Think outside the box: I bet you had things on you that could have helped you light a fire, did you search your pockets for old bus tickets and things like that? Look for anything that would be better burnt than left there, like old crisp packets and Big Mac wrappers. Look for bits of dead wood that have fallen from trees but become caught up in branches and bushes before landing on the ground. They don't get so saturated as wood that's on the ground and they dry in the wind when it's not raining. Look for naturally sheltered places that might harbour dry twigs and leaves.

    Start small: Very thin shavings that you can make with a knife can be dried enough to light just with a few sparks from a ferro rod. They will dry and then light very thin or split twigs, and so on.

    Well i live in London if anyone is near abouts that would be great. Where can i find out more about the Rough Close meet?
    http://www.bushcraftuk.com/forum/forumdisplay.php?f=57

    Rough close is a way from London but it will be worth a trip if you can get there. There will no doubt be meets closer to you if you check in the meets section from time to time.

  7. #7

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    If you can find some tall (knee high or better) dried grass then pull off the couple of inches at the top. It is hit by the wind and even after a rain or snow melt tends to stay dryer. Take it and put it between your jacket and base layer to help it dry.

    I don't know the UK or your flora but I imagine you have coniferous trees such as pine. get some of the dried pine pitch that sits on the outside of the bark. It burns well and for a good amount of time so with a lighter it should be no issue.

    Make shavings and dust off of dead pine since it combusts quicker than hardwood, also dried pine needles work well.

    Always carry something with you take help start a fire, I always have a couple of firestraws with me if needed. All you should need is a small flame to get it going.

    Be sure your kindling is prepared ahead of time. Three levels of kindling match stick size, pencil size, thumb size. Take your kindling from standing dead wood or dead limbs caught up in branhes. Don't take it from wood on the ground as it will have soaked up water. If the smaller stuff is a little damp shave off the bark it will most likely be dry underneath if it was off the ground.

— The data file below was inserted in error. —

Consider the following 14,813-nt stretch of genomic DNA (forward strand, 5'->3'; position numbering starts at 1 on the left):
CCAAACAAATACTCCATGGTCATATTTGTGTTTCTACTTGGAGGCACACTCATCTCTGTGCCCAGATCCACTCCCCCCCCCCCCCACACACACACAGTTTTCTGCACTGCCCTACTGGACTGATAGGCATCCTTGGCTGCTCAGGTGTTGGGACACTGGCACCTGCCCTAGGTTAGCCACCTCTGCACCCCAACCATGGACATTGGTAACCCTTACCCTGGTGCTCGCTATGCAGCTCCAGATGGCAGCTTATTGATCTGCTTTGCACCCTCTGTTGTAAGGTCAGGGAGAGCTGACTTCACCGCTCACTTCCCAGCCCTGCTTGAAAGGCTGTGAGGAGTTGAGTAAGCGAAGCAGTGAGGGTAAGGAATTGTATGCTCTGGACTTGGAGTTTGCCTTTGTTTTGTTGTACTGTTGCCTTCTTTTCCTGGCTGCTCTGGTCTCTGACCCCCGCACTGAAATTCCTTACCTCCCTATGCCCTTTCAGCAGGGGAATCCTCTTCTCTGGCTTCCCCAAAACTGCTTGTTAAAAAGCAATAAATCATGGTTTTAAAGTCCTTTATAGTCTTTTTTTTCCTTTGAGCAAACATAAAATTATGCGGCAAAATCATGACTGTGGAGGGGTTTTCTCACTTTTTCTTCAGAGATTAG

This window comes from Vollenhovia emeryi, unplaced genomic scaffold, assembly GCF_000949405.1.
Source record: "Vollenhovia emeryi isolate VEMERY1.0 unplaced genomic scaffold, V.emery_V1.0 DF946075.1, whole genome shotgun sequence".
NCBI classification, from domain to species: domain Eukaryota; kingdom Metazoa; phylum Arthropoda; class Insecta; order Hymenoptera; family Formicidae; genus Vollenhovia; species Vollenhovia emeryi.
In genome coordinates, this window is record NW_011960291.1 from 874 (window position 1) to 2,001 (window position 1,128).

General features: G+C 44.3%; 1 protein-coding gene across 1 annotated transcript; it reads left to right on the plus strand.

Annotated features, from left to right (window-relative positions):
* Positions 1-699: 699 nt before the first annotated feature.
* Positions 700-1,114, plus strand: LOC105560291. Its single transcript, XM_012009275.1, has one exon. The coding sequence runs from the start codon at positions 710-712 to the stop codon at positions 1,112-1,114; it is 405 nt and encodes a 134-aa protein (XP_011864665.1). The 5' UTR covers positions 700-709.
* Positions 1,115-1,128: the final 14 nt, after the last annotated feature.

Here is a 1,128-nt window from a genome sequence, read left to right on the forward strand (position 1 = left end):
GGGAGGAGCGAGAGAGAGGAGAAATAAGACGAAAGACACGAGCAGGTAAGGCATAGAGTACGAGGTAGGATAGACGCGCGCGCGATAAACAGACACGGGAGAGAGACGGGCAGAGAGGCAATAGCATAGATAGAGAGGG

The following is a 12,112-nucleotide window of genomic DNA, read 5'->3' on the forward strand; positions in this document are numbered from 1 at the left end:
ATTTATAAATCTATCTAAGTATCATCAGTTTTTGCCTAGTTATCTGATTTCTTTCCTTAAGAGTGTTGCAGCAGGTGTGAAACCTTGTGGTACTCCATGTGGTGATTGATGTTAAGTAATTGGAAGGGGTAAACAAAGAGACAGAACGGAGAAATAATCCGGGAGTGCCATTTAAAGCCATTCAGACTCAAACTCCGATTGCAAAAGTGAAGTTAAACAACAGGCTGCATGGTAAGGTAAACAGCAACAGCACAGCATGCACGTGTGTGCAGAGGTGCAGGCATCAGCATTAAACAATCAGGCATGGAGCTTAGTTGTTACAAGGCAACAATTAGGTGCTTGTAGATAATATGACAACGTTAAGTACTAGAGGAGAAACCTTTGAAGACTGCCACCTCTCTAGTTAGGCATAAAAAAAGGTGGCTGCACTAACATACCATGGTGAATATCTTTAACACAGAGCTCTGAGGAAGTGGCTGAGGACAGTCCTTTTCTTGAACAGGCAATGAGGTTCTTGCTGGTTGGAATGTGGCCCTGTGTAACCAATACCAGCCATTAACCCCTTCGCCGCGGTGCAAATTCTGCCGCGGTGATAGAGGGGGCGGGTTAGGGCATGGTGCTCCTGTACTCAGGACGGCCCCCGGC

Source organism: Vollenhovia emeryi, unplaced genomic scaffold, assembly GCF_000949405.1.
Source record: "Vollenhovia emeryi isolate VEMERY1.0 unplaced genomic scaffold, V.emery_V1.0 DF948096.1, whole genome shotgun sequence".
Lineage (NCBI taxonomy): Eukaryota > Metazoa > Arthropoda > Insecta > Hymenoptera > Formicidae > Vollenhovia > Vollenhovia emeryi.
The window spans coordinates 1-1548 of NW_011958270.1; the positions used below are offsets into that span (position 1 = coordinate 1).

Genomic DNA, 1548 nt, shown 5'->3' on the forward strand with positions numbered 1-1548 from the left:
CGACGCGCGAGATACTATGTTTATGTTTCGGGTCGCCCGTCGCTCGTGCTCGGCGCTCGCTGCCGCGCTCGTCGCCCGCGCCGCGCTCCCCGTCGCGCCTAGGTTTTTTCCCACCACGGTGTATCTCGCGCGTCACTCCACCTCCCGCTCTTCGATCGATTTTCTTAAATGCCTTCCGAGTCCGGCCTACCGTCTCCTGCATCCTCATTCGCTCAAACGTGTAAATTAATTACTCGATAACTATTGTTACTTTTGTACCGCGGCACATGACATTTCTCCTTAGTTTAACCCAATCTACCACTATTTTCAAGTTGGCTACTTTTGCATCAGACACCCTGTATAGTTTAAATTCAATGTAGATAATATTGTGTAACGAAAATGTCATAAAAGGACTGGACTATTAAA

Here are a couple of videos in the first one it was damp out since it had just rained the day before. I took the top of some tall grass and kept it in my inside coat pocket for an hour or so as I hiked around to help dry it.



    In this one I used some cotton from a firestraw to catch the initial flame and dried pine needles that I picked from off the ground under a tree, shook off, and dried with my bandanna as the tinder.


  8. #8

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    Can't imagine ged with just a small bottle of meths

    Sent from my GT-I9100 using Tapatalk

  9. #9
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    Quote Originally Posted by Folcwigga View Post
    I didn't have any tinder with me, i was hoping to find whatever i needed in the woods. My end goal being to be able to create a fire no matter where i am or how little fuel or equipment i have. That's a long way off at the moment though. I actually thought the punk wood would make good tinder, it was by far the best option i found. Perhaps it would be better used as kindling?
    As the others have said... always carry a small pouch, tin, tube or whatever you fancy to carry of dry tinder with you

    Quote Originally Posted by Folcwigga View Post
    Well i live in London if anyone is near abouts that would be great. Where can i find out more about the Rough Close meet?
    London's a big place so if you narrow it down to area you might find there's someone not far at all from you that can help you out

    As for Rough Close Ged's already posted the link for that but there's also the London pub meet that Swallow's organising, details to be had here
    Man of Tanith...
    I am allergic to..... veet for men, duct tape,handcuffs,hair dye,razors and
    all such things that can do unpleasant things to me

  10. #10

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    Well if everything is damp, try to use feather-sticks. Work great when there has been rain, I also use cattail, always gets the fire going. Cattail inside a bundle of ostrich fern.

  11. #11
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    And not forgetting belly button fluff, I always have plenty of that with me and it takes a spark really well!!

  12. #12
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    I'm a novice, so if this works for me it'll be a good bet for anyone. Loose bark from a clematis and dead wood gathered from amongst the branches of a holly. The holly will give good cover if it's only a small fire too.

    The aforementioned cramp balls are incredibly good.

  13. #13
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    Thanks for the tips. It was just a spare few hours in the afternoon and i wanted to practice my skills, so i didn't have a tinder box/pouch on me, or a knife. The only thing i needed my knife for the first time was to create sparks, but since i had the lighter i didn't think i'd need it to do even that. I've never made a feather stick before, so that could be interesting... but the general message i'm getting is that i should already have some tinder prepared if i want to start a quick fire in wet conditions!